Archive for Srpen, 2012

Development of a cyclic economy

The economic downturn has decimated the market for recycled materials like cardboard, plastic, newspaper and metals. Across the country, this junk is accumulating by the ton. Human beings would produce so much waste a day, while waste which is directly disposed could cause environmental pollution without sorting and recycling.

At present, Botswana current waste disposal methods are mostly in the traditional way of dumping landfill, taking up thousands of acres of land and flying insects and flies, overflowing sewage, sticking to high heaven, seriously polluting the environment. While western countries have widely used alternative waste disposal method – incineration. After high-temperature incineration of waste will not take up a lot of land though, but it needs not only amazing investment and will increase the risk of secondary pollution.

While no matter landfill or incineration, these ways are unnecessary waste for the resource, we continue to turn the limited resources into waste and then bury them, where our generations are to survive?

Therefore, the waste classification is imperative, not only can it reduce the footprint and environmental pollution, but also it can turn waste into wealth, with social, economic and ecological benefits in three areas. Such as the separation of the PPPE waste plastic, it can be used for washing, granulating, film blowing, bag making, can also be injection molding, moreover it also produce landscape WPC, while the PET bottle material, can be used for washing, granulating, clothing, or producing packing tape ; wood can make paper and so on. In short, waste is the one when mixed together, while after separation and recycling, it turns into wealth.

Ordinarily the material would be turned into products like car parts, book covers and boxes for electronics. But with the slump in the scrap market, a trickle is starting to head for landfills instead of a second life.

“It’s awful,” I guessed, on like scrap metals and aluminum where they are taken to South Africa for recycling, there is no market for cardboard, like old cereal, rice, pasta boxes and papers.

Looking at the office papers being used by government offices; departments and, many private companies together with tender documents submitted to various governments departments and different organization’s quarter-acre yard is already packed fence to fence. Either of all these profitable junks go to landfill or it begins to cost us environmental hazard; or even money to dispose.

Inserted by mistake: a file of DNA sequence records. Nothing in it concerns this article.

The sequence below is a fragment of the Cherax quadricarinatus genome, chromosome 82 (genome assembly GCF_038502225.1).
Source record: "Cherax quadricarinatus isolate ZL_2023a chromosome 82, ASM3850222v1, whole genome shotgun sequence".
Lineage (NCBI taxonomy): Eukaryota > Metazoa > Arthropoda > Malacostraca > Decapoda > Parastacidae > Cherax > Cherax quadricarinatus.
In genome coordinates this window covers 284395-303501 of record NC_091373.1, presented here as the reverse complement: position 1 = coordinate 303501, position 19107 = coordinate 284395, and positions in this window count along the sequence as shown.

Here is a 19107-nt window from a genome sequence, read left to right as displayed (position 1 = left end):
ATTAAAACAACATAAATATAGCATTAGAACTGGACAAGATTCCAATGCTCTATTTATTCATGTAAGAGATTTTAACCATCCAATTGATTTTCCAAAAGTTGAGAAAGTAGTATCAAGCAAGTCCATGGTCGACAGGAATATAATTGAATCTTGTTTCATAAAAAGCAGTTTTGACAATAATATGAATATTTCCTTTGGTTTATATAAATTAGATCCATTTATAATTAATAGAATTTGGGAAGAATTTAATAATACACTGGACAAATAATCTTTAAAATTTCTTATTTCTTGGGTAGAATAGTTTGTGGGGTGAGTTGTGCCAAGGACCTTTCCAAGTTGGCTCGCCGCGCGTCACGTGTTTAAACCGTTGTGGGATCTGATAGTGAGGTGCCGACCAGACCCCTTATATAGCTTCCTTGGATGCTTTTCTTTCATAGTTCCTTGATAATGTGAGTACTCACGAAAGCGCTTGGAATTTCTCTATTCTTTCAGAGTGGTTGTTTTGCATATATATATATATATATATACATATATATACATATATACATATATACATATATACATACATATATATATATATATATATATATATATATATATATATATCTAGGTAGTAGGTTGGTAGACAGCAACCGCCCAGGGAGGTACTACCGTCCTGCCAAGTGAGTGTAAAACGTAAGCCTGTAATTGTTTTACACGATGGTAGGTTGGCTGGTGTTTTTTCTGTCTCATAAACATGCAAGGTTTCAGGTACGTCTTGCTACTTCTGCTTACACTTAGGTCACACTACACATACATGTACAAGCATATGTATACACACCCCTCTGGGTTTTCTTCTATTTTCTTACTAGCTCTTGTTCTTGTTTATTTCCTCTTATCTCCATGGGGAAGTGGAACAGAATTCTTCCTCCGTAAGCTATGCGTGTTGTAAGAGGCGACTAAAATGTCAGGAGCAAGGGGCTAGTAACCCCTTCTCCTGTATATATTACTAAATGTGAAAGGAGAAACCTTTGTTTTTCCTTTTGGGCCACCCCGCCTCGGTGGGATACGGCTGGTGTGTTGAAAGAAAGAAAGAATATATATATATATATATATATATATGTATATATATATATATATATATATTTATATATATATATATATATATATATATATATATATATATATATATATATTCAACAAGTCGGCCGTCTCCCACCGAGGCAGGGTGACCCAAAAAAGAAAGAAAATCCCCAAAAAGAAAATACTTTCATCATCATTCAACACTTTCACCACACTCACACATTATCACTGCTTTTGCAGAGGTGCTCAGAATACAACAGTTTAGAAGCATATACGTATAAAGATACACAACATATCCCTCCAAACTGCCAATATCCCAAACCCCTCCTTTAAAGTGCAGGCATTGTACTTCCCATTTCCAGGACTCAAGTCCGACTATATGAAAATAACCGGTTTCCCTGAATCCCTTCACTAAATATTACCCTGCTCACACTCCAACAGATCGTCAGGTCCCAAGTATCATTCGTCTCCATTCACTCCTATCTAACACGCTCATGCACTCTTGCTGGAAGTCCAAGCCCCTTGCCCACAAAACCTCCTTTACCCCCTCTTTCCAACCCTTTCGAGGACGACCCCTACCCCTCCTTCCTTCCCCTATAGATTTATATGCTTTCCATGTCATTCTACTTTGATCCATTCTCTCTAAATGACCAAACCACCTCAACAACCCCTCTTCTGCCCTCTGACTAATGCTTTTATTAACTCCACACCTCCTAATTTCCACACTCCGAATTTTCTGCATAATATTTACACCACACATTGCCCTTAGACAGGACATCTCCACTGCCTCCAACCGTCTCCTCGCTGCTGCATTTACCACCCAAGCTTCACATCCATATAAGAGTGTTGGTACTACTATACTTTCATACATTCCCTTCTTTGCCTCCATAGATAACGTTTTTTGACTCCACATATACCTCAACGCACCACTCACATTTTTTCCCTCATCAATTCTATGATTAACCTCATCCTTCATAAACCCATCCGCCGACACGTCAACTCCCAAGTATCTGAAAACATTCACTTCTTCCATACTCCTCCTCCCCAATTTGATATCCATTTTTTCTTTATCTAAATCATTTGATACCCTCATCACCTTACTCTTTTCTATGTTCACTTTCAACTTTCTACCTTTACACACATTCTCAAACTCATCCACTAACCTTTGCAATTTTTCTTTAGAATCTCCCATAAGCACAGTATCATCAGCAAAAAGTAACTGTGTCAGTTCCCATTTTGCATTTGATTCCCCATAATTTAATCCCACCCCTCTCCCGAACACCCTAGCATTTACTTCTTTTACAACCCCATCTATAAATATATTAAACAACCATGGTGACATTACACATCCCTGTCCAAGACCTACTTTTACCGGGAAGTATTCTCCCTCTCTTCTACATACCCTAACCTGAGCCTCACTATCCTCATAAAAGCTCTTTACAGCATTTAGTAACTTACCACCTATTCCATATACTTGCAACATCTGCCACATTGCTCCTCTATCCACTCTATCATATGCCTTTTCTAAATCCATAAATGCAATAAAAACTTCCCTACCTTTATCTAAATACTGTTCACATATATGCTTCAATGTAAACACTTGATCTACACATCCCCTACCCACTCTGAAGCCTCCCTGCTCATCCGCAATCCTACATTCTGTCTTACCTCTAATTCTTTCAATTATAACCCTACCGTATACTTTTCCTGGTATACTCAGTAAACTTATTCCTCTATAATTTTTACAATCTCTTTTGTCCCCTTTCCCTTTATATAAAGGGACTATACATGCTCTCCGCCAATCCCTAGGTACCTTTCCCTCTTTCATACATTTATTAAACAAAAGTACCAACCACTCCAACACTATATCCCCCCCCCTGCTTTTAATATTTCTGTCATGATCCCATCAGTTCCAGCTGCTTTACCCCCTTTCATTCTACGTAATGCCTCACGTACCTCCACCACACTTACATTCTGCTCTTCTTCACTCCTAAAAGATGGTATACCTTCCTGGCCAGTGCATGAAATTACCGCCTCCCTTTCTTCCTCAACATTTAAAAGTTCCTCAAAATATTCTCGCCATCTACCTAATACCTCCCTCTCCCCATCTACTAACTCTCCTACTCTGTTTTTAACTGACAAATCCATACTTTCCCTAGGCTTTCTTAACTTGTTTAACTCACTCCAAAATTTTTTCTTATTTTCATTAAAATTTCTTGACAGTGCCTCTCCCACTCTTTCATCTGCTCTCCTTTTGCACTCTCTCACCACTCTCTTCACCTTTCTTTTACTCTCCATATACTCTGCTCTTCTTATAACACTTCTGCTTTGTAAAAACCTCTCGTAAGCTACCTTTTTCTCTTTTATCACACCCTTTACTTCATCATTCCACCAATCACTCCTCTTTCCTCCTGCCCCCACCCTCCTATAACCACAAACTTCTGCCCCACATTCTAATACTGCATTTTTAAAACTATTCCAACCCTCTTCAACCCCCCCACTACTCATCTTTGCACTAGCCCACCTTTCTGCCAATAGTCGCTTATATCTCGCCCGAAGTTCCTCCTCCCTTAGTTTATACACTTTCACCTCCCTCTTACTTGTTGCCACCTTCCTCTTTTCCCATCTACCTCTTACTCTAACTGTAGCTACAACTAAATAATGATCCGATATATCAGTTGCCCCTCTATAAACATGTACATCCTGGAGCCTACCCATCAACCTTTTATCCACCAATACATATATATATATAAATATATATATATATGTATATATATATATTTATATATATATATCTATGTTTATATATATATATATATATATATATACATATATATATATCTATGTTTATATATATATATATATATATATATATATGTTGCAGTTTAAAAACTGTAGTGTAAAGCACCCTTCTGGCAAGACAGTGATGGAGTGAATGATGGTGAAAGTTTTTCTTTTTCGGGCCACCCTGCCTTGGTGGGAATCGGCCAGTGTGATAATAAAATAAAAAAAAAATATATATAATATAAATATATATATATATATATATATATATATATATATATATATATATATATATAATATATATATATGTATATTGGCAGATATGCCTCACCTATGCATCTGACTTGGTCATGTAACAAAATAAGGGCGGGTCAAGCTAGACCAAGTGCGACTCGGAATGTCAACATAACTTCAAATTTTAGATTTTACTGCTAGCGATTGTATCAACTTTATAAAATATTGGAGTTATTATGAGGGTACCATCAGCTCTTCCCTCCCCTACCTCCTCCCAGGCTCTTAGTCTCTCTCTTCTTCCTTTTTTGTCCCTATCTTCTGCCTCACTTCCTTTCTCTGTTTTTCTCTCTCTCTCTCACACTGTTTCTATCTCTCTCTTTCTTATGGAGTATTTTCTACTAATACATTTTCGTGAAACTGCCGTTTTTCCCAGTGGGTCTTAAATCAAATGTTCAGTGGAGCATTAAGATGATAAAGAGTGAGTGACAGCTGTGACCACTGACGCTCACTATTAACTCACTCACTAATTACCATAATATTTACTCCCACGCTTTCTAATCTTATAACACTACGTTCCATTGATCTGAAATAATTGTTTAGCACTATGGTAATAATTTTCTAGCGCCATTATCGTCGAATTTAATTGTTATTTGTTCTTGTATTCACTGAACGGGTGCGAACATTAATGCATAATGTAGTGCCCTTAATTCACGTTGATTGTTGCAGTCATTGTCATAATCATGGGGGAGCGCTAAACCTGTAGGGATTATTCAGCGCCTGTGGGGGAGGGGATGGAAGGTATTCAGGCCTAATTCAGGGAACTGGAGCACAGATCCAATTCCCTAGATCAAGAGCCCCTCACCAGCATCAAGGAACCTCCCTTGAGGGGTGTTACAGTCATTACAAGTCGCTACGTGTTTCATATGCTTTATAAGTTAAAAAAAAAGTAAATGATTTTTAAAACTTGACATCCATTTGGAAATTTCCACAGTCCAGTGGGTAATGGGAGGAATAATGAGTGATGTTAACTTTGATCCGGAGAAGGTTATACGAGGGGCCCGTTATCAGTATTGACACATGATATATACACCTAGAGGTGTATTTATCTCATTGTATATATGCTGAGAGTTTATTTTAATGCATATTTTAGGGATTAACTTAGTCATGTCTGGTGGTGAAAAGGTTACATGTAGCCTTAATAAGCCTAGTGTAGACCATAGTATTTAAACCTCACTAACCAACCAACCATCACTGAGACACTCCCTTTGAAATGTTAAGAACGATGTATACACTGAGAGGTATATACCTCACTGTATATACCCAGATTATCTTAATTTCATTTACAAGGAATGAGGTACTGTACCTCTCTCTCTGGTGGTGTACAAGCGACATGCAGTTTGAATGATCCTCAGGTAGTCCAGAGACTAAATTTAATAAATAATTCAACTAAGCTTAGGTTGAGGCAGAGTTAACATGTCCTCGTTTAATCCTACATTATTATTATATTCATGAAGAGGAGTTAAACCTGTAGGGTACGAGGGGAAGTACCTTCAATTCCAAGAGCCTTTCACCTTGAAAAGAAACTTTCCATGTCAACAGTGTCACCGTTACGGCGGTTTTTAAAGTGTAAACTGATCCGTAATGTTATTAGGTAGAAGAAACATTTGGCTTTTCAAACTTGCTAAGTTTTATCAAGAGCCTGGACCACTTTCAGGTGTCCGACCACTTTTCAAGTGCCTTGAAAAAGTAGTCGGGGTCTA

There are no signs yet of a nationwide abandonment of landfill. But I flutter that after years of growth, the whole system is facing an abrupt shutdown.

Many large recyclers in China and South Africa are enjoying the waste product of our country, turning them into useful commodities, selling the recycle commodities back to us and at the same time making revenue to boost South Africa economy. Why must we rely on other countries; thinking that they are cleaning our country for us but rather using us to make their economy richer? Why should we continue to be paid P2.00 for a ton for what we think is a waste and then pay P500.00 to buy it again for reuse? Which economy has gain? P 2.00 or R 500.00?

The scrap market in general is closely tied to economic conditions because demand for some recyclables tracks closely with markets for new products. Cardboard, for instance, turns into the boxes that package electronics, rubber goes to shoe soles, and metal is made into auto parts .I want to assume that awareness into the forces behind the recycling should be a major need in our economy.

Botswana environmentally conscious inspectors have been able to pat themselves on the back and feel good about creating or building new landfills nationwide rather than suggesting to the government to create a serious recycling business programs for citizens.

A recycling business programs for citizens will help in curbing unemployment and at the same time boost our economy. But most recycling programs seen from other country benefiting from it have been driven as by speechmaking.